Bills creating indemnity fund for COVID-19 jabs certified urgent

Bills creating indemnity fund for COVID-19 jabs certified urgent
Illustration file photo taken on Nov. 23, 2020 showing a bottle reading "Vaccine COVID-19" and a syringe next to the Pfizer and BioNtech logos.
AFP / Joel Saget

MANILA, Philippines — President Rodrigo Duterte has certified as urgent proposed measures in the Senate and the House of Representatives that would establish a compensation fund for recipients of COVID-19 vaccines in case of adverse reactions.

This was announced by vaccine czar Carlito Galvez Jr. during a Palace briefing aired over state-run PTV.

Senate Bill 2057 and House Bill No. 8648 seek to expedite the procurement of badly-needed coronavirus vaccines.

The Senate's bill establishes a P500-million National Indemnity Fund while the House's version does not specify an amount for the compensation.

When the House and Senate pass different versions of a bill, these have to be reconciled at a bicameral conference committee.  A chamber can also adopt their counterpart's version.

Earlier versions of the upper and lower houses' bills originally contained provisions allowing LGUs to purchase vaccines directly from manufacturers but both measures now require multi-party agreements between the local government, the DOH and the vaccine supplier.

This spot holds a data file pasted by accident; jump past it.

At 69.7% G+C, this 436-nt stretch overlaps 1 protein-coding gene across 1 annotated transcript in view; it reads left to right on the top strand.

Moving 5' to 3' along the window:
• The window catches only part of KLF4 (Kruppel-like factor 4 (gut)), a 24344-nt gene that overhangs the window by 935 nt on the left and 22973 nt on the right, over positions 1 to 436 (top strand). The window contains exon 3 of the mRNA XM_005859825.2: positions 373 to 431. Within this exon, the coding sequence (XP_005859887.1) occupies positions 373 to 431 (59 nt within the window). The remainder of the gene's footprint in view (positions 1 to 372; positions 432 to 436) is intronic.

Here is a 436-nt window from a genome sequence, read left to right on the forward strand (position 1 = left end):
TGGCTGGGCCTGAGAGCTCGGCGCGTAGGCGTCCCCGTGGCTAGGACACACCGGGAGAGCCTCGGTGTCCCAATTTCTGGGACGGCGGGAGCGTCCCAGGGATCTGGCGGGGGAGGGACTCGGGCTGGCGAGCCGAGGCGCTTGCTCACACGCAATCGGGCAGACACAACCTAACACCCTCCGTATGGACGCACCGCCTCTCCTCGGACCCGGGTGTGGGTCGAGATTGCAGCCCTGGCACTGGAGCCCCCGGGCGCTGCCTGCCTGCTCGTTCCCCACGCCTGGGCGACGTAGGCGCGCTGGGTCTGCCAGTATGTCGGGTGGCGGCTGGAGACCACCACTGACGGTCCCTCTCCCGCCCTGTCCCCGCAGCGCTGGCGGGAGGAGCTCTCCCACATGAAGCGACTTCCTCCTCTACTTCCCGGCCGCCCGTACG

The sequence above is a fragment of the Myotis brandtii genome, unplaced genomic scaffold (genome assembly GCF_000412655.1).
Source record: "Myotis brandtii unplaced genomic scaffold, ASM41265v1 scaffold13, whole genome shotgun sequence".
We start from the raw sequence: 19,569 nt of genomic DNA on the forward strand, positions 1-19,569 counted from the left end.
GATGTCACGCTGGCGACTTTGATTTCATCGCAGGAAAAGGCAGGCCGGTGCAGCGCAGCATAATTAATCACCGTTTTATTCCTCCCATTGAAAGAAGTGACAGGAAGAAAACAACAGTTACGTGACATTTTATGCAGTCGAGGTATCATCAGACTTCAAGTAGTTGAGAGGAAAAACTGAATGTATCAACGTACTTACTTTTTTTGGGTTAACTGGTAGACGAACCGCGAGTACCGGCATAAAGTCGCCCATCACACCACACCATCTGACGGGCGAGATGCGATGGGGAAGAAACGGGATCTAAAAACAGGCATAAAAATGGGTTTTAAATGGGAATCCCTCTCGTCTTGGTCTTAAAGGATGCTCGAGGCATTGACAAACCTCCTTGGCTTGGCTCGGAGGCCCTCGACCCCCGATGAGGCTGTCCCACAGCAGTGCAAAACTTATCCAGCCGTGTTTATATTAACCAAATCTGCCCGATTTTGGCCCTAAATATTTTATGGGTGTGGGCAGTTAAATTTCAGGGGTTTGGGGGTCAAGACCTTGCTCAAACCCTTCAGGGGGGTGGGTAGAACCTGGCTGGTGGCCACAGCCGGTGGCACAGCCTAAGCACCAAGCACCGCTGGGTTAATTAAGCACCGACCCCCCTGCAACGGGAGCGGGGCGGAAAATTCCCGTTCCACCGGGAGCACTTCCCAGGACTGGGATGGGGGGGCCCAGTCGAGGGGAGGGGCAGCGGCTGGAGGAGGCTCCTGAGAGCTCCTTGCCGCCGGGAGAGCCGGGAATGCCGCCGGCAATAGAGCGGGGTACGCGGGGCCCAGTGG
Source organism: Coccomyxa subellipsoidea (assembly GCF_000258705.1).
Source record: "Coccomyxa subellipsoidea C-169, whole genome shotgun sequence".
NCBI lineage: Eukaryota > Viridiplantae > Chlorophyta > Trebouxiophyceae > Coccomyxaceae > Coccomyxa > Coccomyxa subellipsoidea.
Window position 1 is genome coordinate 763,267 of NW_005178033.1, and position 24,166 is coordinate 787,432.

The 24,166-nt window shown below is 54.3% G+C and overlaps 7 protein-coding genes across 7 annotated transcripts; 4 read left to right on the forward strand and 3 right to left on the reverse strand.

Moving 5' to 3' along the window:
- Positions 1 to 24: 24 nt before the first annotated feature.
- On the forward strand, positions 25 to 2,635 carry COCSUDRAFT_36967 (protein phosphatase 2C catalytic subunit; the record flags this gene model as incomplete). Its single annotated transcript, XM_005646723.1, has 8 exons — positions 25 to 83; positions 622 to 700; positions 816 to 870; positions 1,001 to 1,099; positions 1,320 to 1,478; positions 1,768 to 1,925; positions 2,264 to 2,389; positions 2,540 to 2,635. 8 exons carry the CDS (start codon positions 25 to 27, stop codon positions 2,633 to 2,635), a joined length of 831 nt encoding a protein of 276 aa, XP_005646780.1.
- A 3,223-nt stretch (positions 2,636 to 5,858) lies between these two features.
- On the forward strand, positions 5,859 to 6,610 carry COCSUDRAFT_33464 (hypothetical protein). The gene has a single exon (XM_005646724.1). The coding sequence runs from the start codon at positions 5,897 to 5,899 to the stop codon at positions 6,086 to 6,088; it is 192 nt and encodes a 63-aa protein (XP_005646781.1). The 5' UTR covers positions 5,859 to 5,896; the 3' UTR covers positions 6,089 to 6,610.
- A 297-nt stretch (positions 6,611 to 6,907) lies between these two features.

Both proposed measures allow local government units to make down payments of up to 50% for their vaccine orders.

Galvez also announced that Duterte approved a memorandum order which similarly allows LGUs to make those payments.

House Speaker Lord Allan Velasco (Marinduque) on Thursday lauded Duterte for signing the memo, calling it "an important step in the fight to defeat the spread of COVID-19."

"The president's signing of the memorandum will also help our LGUs transition to some kind of normalcy as we aim to further open the economy to help business sector reopen and reemploy those who have been displaced by the pandemic."

What does the certification do?

Duterte's certification frees lawmakers from having to hold the three required readings on separate days. It also means that lawmakers can dispense with having to wait for printing or distribution for three days before the passage of the measure.

The Senate is set to hold a second reading for the measure next Monday.

As it stands, the national government is three days behind its "indicative" date for the "mini rollout" of its vaccine program. 

Vaccines from Pfizer, which were supposed to arrive first, were delayed due to the need for an indemnity program that would shift any liability for the adverse effects of the jabs from the vaccine manufacturers to the government.

Senators on Wednesday said that if they had been informed of the need for an indemnity fund sooner, they would have addressed it. Galvez, for his part, has said that this requirement was only recently raised by the COVAX facility and other suppliers.

In addition to the delayed shipment from Pfizer, the 600,000 doses of Sinovac donated by China is also likely to come later than the promised February 23, presidential spokesman Harry Roque said Thursday, due to the lack of emergency use authorization for the jabs from local regulators.

— Bella Perez-Rubio with a report from Xave Gregorio 

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